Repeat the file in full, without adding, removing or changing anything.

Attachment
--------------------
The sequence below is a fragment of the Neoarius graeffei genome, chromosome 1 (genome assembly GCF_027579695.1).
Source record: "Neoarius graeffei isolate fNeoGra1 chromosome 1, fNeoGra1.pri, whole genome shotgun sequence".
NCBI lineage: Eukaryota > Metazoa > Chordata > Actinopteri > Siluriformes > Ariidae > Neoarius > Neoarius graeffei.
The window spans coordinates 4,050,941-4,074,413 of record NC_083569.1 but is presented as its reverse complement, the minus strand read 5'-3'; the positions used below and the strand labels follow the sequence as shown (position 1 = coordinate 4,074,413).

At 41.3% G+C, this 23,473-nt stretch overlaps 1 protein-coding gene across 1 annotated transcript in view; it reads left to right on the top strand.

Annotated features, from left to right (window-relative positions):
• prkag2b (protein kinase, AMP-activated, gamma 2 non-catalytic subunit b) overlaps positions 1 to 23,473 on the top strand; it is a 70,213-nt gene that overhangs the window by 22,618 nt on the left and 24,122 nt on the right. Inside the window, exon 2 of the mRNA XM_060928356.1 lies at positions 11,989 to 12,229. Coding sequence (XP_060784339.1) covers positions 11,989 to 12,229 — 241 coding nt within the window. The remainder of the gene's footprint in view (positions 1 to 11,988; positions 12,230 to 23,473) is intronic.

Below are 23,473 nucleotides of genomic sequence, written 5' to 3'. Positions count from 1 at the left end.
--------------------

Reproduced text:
The sequence below is a fragment of the Neoarius graeffei genome, chromosome 1 (genome assembly GCF_027579695.1).
Source record: "Neoarius graeffei isolate fNeoGra1 chromosome 1, fNeoGra1.pri, whole genome shotgun sequence".
NCBI lineage: Eukaryota > Metazoa > Chordata > Actinopteri > Siluriformes > Ariidae > Neoarius > Neoarius graeffei.
The window spans coordinates 4,050,941-4,074,413 of record NC_083569.1 but is presented as its reverse complement, the minus strand read 5'-3'; the positions used below and the strand labels follow the sequence as shown (position 1 = coordinate 4,074,413).

At 41.3% G+C, this 23,473-nt stretch overlaps 1 protein-coding gene across 1 annotated transcript in view; it reads left to right on the top strand.

Annotated features, from left to right (window-relative positions):
• prkag2b (protein kinase, AMP-activated, gamma 2 non-catalytic subunit b) overlaps positions 1 to 23,473 on the top strand; it is a 70,213-nt gene that overhangs the window by 22,618 nt on the left and 24,122 nt on the right. Inside the window, exon 2 of the mRNA XM_060928356.1 lies at positions 11,989 to 12,229. Coding sequence (XP_060784339.1) covers positions 11,989 to 12,229 — 241 coding nt within the window. The remainder of the gene's footprint in view (positions 1 to 11,988; positions 12,230 to 23,473) is intronic.

Below are 23,473 nucleotides of genomic sequence, written 5' to 3'. Positions count from 1 at the left end.